How to be an Antiracist

Ibram X. Kendi 2019
Read: 2020

As the George Floyd protests rated in 2020, I made a commitment to read and learn more about how to address racism in our country. In terms of their impact on me, the two most influential books I read were this one and Caste, by Isabel Wilkerson. The premise of Mr. Kendi’s book is simple: Not being a racist is not enough. If you are going to be part of the change, you must be an antiracist. “What’s the problem with being ‘not racist’? It is a claim that signifies neutrality: ‘I am not a racist, but neither am I aggressively against racism.’ But there is no neutrality in the racism struggle. The opposite of racist isn’t ‘not racist.’ It is ‘antiracist.'” The book then goes into how to be an antiracist. A few key takeaways, but they are just the tip of the iceberg. This is a book worth reading more than once.

  • Supreme Court Justice Harry Blackman wrote, “In order to get beyond racism, we must first take account of race. There is no other way. And in order to treat some persons equally, we must treat them differently.”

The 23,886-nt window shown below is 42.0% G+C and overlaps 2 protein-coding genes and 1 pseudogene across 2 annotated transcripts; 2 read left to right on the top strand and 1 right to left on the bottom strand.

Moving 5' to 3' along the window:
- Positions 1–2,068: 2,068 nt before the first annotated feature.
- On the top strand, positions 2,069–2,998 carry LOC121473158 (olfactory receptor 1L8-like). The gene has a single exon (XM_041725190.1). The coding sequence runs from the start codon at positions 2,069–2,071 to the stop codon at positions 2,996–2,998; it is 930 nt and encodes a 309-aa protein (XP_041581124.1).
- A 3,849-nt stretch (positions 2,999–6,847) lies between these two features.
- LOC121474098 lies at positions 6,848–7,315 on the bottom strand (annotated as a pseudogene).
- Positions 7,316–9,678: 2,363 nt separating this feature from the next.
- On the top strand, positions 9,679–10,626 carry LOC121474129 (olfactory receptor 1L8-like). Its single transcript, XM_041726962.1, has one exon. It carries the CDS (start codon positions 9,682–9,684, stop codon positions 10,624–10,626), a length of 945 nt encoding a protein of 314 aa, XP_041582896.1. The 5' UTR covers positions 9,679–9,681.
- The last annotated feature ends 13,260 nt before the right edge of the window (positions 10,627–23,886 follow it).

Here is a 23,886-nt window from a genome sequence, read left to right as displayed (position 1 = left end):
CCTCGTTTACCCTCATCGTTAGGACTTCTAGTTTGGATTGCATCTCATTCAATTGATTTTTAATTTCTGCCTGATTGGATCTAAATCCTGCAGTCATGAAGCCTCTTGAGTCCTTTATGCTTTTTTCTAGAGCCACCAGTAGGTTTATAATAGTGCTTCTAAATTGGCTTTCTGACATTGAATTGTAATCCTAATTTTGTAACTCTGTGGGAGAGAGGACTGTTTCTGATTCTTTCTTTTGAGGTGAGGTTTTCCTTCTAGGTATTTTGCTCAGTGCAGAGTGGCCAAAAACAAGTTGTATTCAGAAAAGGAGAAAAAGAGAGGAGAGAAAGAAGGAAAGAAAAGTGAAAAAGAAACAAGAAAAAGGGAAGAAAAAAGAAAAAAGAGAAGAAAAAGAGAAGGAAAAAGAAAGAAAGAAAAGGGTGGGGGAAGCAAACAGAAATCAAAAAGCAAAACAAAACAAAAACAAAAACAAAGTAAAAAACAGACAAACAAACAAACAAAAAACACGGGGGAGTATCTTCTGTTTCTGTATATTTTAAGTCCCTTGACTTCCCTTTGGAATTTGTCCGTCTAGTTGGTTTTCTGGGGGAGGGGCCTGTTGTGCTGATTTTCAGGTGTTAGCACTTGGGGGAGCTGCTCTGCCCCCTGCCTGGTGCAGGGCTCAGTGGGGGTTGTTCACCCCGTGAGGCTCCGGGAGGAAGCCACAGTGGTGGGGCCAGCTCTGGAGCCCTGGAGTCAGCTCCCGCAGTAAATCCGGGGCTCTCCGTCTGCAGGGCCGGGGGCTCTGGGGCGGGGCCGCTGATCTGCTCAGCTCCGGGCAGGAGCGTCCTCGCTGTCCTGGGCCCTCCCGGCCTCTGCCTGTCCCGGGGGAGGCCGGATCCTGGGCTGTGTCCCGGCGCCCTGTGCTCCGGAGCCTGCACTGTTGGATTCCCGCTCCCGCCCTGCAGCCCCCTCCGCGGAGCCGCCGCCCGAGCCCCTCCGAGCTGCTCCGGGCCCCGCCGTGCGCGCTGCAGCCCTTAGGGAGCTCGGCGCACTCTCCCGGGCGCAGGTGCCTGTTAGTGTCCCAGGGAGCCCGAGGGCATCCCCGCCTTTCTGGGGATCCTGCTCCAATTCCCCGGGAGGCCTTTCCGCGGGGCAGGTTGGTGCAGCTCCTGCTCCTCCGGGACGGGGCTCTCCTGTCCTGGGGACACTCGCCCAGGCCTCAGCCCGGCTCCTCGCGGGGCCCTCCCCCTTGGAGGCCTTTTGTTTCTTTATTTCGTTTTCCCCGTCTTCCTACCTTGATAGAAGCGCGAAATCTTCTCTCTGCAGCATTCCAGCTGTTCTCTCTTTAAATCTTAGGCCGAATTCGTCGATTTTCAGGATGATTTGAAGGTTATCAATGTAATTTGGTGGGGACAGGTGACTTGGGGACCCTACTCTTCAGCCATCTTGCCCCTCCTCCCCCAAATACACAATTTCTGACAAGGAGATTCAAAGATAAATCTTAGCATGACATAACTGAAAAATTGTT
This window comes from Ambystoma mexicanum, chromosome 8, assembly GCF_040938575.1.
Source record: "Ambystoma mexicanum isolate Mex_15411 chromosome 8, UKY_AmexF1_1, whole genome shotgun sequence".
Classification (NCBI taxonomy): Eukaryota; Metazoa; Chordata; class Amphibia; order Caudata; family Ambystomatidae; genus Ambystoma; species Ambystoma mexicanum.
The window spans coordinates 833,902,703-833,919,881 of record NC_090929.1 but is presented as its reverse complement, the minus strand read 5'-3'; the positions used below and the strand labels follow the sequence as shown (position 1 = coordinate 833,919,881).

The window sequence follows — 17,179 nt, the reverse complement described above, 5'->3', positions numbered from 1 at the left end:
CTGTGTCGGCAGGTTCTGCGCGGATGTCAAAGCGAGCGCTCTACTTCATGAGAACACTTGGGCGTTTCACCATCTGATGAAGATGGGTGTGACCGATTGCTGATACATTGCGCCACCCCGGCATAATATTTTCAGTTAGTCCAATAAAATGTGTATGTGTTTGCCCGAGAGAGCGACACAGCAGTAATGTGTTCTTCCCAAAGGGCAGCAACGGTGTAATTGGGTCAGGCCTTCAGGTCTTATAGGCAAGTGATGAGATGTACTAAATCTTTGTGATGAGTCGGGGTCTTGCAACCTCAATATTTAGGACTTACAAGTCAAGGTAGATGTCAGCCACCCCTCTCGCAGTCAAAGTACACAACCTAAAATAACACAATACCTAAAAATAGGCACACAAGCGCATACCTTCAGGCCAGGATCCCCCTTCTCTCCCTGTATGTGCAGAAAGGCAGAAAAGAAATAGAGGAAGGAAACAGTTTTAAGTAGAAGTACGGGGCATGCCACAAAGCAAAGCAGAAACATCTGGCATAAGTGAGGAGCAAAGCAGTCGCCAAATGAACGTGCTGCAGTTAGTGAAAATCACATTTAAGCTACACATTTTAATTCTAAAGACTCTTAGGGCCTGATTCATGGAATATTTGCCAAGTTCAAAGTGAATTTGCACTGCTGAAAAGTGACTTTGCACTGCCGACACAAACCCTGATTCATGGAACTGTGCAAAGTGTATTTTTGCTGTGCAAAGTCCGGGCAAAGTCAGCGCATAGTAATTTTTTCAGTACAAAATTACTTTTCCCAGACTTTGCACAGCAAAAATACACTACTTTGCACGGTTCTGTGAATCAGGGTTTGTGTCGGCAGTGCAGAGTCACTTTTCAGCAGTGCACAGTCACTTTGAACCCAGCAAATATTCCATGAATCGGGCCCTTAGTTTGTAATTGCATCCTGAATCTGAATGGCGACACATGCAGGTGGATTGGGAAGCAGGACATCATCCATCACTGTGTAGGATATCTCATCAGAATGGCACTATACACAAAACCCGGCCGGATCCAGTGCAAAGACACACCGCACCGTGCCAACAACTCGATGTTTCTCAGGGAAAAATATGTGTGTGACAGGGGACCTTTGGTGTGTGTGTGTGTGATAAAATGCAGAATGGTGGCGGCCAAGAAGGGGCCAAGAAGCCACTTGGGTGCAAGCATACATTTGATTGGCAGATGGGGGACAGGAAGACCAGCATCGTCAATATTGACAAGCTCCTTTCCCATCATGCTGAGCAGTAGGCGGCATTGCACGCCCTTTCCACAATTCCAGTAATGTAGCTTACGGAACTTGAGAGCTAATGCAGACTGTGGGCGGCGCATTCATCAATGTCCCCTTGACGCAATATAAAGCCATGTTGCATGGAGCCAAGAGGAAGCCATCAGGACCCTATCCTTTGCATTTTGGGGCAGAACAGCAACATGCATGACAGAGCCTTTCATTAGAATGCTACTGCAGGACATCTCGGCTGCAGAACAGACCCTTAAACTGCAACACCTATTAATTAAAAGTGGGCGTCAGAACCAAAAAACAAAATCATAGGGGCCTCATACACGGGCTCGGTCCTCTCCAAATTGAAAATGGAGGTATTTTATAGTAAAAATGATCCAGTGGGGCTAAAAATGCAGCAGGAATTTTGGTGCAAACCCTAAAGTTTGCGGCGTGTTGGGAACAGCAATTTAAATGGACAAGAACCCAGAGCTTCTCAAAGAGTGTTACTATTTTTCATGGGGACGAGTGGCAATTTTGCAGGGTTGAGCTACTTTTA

• “To be an antiracist is to recognize that there is no such thing as racial behavior.”
  • “To be an antiracist is to think nothing is behaviorally wrong or right – superior or inferior – with any of the racial groups.”
  • “White supremacists love what America used to be, even though America used to be – and still is – teeming with millions of struggling White people. White supremacists blame non-White people for the struggles of White people when any objective analysis of their plight primarily implicates the rich White Trumps they support.” For some, the Trump reference will be offensive. But if offended by that, one is probably also offended by Jesus Christ’s “eye of the needle” passage in Matthew 19:24.
  • “One of racism’s harms is the way it falls on the unexceptional Black person who is asked to be extraordinary just to survive – and, even worse, the Black screwup who faces the abyss after one error, while the White screwup is handed second chances and empathy.”

I’ll stop there. But there’s more. I have work to do, and I know I’m not alone.

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